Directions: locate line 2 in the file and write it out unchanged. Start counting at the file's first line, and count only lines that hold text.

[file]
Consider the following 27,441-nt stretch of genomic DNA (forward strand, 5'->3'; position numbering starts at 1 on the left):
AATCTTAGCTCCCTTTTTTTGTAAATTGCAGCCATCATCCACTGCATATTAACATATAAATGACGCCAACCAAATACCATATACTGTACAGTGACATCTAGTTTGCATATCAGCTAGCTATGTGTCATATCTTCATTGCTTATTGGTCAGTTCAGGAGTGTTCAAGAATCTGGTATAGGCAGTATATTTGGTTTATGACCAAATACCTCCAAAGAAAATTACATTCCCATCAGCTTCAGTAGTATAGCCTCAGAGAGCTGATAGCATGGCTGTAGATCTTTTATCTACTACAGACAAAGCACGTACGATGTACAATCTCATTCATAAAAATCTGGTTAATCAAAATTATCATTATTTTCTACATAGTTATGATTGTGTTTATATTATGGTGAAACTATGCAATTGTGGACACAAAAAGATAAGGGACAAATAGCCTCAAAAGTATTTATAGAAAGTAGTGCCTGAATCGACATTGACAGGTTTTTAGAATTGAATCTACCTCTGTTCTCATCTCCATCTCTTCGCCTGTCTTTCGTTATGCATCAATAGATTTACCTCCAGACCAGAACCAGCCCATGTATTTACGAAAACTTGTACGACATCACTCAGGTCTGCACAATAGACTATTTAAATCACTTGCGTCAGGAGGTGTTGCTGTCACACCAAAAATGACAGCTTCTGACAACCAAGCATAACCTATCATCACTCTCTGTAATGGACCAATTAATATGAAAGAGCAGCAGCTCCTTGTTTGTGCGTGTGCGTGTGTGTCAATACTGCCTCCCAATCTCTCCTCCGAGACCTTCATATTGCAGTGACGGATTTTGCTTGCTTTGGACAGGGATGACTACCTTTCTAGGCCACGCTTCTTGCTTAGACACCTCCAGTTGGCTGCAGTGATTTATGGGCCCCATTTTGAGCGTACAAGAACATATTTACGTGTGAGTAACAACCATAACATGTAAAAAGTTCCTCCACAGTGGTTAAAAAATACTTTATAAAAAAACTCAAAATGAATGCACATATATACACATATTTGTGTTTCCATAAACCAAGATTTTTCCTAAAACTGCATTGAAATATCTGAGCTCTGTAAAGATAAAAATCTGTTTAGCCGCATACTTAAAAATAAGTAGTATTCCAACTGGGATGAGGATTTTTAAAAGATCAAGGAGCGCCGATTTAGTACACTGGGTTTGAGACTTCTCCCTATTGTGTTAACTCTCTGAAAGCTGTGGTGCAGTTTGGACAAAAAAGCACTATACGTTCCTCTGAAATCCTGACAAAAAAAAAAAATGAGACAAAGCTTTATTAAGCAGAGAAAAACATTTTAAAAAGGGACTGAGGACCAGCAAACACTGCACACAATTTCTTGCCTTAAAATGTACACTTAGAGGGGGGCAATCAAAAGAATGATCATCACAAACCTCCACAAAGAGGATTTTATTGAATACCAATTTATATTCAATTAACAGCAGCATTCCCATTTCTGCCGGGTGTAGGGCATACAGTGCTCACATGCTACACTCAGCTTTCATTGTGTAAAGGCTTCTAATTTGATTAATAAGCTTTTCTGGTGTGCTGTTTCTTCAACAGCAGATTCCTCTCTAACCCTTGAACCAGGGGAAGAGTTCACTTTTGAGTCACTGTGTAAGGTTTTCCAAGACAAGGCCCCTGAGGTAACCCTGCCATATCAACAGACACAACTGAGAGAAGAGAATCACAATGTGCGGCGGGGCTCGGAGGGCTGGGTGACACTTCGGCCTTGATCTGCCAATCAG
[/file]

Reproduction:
AATCTTAGCTCCCTTTTTTTGTAAATTGCAGCCATCATCCACTGCATATTAACATATAAATGACGCCAACCAAATACCATATACTGTACAGTGACATCTAGTTTGCATATCAGCTAGCTATGTGTCATATCTTCATTGCTTATTGGTCAGTTCAGGAGTGTTCAAGAATCTGGTATAGGCAGTATATTTGGTTTATGACCAAATACCTCCAAAGAAAATTACATTCCCATCAGCTTCAGTAGTATAGCCTCAGAGAGCTGATAGCATGGCTGTAGATCTTTTATCTACTACAGACAAAGCACGTACGATGTACAATCTCATTCATAAAAATCTGGTTAATCAAAATTATCATTATTTTCTACATAGTTATGATTGTGTTTATATTATGGTGAAACTATGCAATTGTGGACACAAAAAGATAAGGGACAAATAGCCTCAAAAGTATTTATAGAAAGTAGTGCCTGAATCGACATTGACAGGTTTTTAGAATTGAATCTACCTCTGTTCTCATCTCCATCTCTTCGCCTGTCTTTCGTTATGCATCAATAGATTTACCTCCAGACCAGAACCAGCCCATGTATTTACGAAAACTTGTACGACATCACTCAGGTCTGCACAATAGACTATTTAAATCACTTGCGTCAGGAGGTGTTGCTGTCACACCAAAAATGACAGCTTCTGACAACCAAGCATAACCTATCATCACTCTCTGTAATGGACCAATTAATATGAAAGAGCAGCAGCTCCTTGTTTGTGCGTGTGCGTGTGTGTCAATACTGCCTCCCAATCTCTCCTCCGAGACCTTCATATTGCAGTGACGGATTTTGCTTGCTTTGGACAGGGATGACTACCTTTCTAGGCCACGCTTCTTGCTTAGACACCTCCAGTTGGCTGCAGTGATTTATGGGCCCCATTTTGAGCGTACAAGAACATATTTACGTGTGAGTAACAACCATAACATGTAAAAAGTTCCTCCACAGTGGTTAAAAAATACTTTATAAAAAAACTCAAAATGAATGCACATATATACACATATTTGTGTTTCCATAAACCAAGATTTTTCCTAAAACTGCATTGAAATATCTGAGCTCTGTAAAGATAAAAATCTGTTTAGCCGCATACTTAAAAATAAGTAGTATTCCAACTGGGATGAGGATTTTTAAAAGATCAAGGAGCGCCGATTTAGTACACTGGGTTTGAGACTTCTCCCTATTGTGTTAACTCTCTGAAAGCTGTGGTGCAGTTTGGACAAAAAAGCACTATACGTTCCTCTGAAATCCTGACAAAAAAAAAAAATGAGACAAAGCTTTATTAAGCAGAGAAAAACATTTTAAAAAGGGACTGAGGACCAGCAAACACTGCACACAATTTCTTGCCTTAAAATGTACACTTAGAGGGGGGCAATCAAAAGAATGATCATCACAAACCTCCACAAAGAGGATTTTATTGAATACCAATTTATATTCAATTAACAGCAGCATTCCCATTTCTGCCGGGTGTAGGGCATACAGTGCTCACATGCTACACTCAGCTTTCATTGTGTAAAGGCTTCTAATTTGATTAATAAGCTTTTCTGGTGTGCTGTTTCTTCAACAGCAGATTCCTCTCTAACCCTTGAACCAGGGGAAGAGTTCACTTTTGAGTCACTGTGTAAGGTTTTCCAAGACAAGGCCCCTGAGGTAACCCTGCCATATCAACAGACACAACTGAGAGAAGAGAATCACAATGTGCGGCGGGGCTCGGAGGGCTGGGTGACACTTCGGCCTTGATCTGCCAATCAG